February 15, 2019

What Women Need to Know About Contagious Diseases and Vaccination While Attempting to Conceive

woman getting a shot while receiving infertility treatment and trying to conceive

Immunization is an important part of care for women attempting to conceive and there are many misconceptions about this topic. What women need to know about contagious diseases and vaccination while attempting to conceive.

  • Influenza Vaccination: Influenza continues to be serious threat in Massachusetts. Influenza vaccination is very important for women attempting to conceive. This can be given at any time in the infertility treatment, even in early pregnancy .Pregnant women are at greater risk of severe illness and even death from the flu. The fetus is also at greater risk for congenital anomalies, miscarriage, preterm birth, and low birth weight. All women attempting to conceive should receive the flu vaccine.
  • Tdap Vaccine: Prevents Tetanus, Diptheria and Pertussis can be given while a patient is attempting to conceive and can be given safely during pregnancy . In fact, ACOG recommends that all women receive the Tdap vaccination between 27 and 36 weeks of gestation. This vaccination provides protection for the fetus and newborn from contracting any of these diseases by transfer of protective antibodies across the placenta.
  • Vaccines for Hepatitis A, Hepatitis B, Pneumococcus and Meningococcus in high risk populations can be given while attempting to conceive and throughout  the pregnancy
  • The vaccination for measles, mumps and rubella (German measles), also known as the MMR vaccine is contraindicated while actively attempting to conceive and during pregnancy. Also, the vaccination for varicella (Chicken Pox) should not be given while attempting to conceive or during pregnancy. On the other hand, it is important that all women show immunity to rubella or varicella, or receive these vaccines prior to attempting to conceive.Women who receive these vaccinations must wait at least 1 month prior to attempting to conceive. The varicella vaccine involves 2 injections 1 month apart.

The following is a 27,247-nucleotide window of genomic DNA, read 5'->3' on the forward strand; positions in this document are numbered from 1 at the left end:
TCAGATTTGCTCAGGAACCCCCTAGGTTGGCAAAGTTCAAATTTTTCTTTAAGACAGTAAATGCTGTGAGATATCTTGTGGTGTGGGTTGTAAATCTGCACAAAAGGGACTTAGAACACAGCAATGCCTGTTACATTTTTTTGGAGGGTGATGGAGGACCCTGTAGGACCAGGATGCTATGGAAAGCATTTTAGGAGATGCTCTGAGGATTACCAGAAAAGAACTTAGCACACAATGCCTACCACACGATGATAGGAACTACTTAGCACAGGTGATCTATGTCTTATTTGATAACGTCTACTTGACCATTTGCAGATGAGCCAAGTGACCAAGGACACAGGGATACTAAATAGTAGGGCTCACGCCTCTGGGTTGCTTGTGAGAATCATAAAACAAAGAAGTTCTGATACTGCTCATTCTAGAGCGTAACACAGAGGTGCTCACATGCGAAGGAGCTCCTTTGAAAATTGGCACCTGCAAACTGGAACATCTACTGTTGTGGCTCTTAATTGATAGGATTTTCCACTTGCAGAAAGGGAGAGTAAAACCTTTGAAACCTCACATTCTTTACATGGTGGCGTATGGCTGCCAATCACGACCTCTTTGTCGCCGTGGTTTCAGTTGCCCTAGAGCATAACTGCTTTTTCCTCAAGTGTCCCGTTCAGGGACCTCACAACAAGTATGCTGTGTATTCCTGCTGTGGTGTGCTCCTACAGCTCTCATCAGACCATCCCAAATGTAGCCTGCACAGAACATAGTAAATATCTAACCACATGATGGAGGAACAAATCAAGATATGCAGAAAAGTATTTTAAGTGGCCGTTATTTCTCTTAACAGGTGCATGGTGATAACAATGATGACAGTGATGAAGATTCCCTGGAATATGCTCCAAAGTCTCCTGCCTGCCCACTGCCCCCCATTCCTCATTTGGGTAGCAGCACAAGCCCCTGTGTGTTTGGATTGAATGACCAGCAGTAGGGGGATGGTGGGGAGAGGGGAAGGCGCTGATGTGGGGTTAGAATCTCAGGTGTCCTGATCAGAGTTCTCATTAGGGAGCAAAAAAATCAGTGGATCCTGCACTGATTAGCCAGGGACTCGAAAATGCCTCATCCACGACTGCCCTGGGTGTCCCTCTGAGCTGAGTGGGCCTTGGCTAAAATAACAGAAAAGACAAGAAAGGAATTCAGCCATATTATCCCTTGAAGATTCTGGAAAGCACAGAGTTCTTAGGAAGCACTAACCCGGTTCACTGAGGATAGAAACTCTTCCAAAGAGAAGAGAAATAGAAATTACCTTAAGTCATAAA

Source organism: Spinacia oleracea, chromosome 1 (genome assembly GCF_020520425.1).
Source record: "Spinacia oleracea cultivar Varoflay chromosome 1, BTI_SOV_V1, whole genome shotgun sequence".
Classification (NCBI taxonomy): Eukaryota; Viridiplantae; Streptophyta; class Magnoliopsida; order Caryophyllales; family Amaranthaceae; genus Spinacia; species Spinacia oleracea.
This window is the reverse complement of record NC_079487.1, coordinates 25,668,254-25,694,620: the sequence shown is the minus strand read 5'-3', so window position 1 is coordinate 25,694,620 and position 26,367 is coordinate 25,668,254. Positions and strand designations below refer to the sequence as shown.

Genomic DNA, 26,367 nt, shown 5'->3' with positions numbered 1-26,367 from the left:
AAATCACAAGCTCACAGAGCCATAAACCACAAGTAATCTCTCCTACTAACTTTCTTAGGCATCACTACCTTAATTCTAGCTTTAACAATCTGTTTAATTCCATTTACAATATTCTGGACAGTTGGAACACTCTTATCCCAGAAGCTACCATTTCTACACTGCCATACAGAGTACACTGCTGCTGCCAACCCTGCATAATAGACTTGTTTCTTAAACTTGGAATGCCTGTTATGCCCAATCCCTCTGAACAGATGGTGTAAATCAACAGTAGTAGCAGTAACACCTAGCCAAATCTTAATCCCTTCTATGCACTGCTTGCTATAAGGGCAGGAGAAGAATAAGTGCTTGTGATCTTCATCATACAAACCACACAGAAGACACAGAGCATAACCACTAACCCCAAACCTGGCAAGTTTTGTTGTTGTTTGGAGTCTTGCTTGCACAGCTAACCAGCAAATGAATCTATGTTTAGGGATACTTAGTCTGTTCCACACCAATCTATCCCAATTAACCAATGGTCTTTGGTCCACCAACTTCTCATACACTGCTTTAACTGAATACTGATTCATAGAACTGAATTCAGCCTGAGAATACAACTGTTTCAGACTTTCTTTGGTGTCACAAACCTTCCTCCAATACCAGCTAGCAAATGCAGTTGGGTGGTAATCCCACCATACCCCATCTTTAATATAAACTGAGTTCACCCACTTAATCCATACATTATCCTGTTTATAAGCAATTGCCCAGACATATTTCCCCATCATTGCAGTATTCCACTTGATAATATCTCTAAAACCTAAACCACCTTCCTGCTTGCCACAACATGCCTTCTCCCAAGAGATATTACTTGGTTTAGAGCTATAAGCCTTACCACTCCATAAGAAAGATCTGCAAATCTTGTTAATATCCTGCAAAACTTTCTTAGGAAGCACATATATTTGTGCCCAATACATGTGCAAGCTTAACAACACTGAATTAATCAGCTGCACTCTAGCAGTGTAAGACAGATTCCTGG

• A final topic is Zika virus. Exposure to the Zika virus in early pregnancy remains a great concern due to the severe malformations seen in offspring of mothers who have been exposed to this virus. Unfortunately, there is no vaccine for this virus. Women attempting to conceive should avoid travel to areas of the world with the Zika virus, this includes most of the Caribbean, South America, India and Southeast Asia. All areas in the USA are free of zika virus. Please see the CDC website for areas to avoid.Women who have travelled to these areas must wait 2 months to conceive and men who have travelled to these areas must wait 3 months to conceive.

If you have questions or would like to make an appointment, please contact us. We are here for you.

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Robert M. Weiss, M.D.

Robert M. Weiss, M.D. Board-Certified Reproductive Endocrinologist